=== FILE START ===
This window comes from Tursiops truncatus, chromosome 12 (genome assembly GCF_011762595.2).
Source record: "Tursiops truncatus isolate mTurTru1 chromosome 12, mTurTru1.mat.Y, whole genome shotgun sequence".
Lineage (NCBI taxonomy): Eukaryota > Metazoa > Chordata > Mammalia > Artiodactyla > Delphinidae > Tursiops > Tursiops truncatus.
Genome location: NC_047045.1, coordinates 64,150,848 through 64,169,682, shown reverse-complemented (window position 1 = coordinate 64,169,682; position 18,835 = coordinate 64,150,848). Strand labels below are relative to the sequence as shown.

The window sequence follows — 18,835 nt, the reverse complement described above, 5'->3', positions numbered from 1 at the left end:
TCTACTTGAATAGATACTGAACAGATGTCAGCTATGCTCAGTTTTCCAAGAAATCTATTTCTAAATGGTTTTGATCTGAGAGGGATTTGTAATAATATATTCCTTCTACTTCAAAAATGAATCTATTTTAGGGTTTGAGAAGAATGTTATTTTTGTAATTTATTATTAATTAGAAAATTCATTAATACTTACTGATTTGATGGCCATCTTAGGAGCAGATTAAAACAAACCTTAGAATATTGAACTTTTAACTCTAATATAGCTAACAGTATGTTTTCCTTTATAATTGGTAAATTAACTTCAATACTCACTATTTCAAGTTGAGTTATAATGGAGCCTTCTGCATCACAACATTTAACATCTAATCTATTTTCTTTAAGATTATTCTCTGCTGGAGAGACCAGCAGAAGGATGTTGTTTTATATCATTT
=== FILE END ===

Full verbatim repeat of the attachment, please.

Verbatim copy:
This window comes from Tursiops truncatus, chromosome 12 (genome assembly GCF_011762595.2).
Source record: "Tursiops truncatus isolate mTurTru1 chromosome 12, mTurTru1.mat.Y, whole genome shotgun sequence".
Lineage (NCBI taxonomy): Eukaryota > Metazoa > Chordata > Mammalia > Artiodactyla > Delphinidae > Tursiops > Tursiops truncatus.
Genome location: NC_047045.1, coordinates 64,150,848 through 64,169,682, shown reverse-complemented (window position 1 = coordinate 64,169,682; position 18,835 = coordinate 64,150,848). Strand labels below are relative to the sequence as shown.

The window sequence follows — 18,835 nt, the reverse complement described above, 5'->3', positions numbered from 1 at the left end:
TCTACTTGAATAGATACTGAACAGATGTCAGCTATGCTCAGTTTTCCAAGAAATCTATTTCTAAATGGTTTTGATCTGAGAGGGATTTGTAATAATATATTCCTTCTACTTCAAAAATGAATCTATTTTAGGGTTTGAGAAGAATGTTATTTTTGTAATTTATTATTAATTAGAAAATTCATTAATACTTACTGATTTGATGGCCATCTTAGGAGCAGATTAAAACAAACCTTAGAATATTGAACTTTTAACTCTAATATAGCTAACAGTATGTTTTCCTTTATAATTGGTAAATTAACTTCAATACTCACTATTTCAAGTTGAGTTATAATGGAGCCTTCTGCATCACAACATTTAACATCTAATCTATTTTCTTTAAGATTATTCTCTGCTGGAGAGACCAGCAGAAGGATGTTGTTTTATATCATTT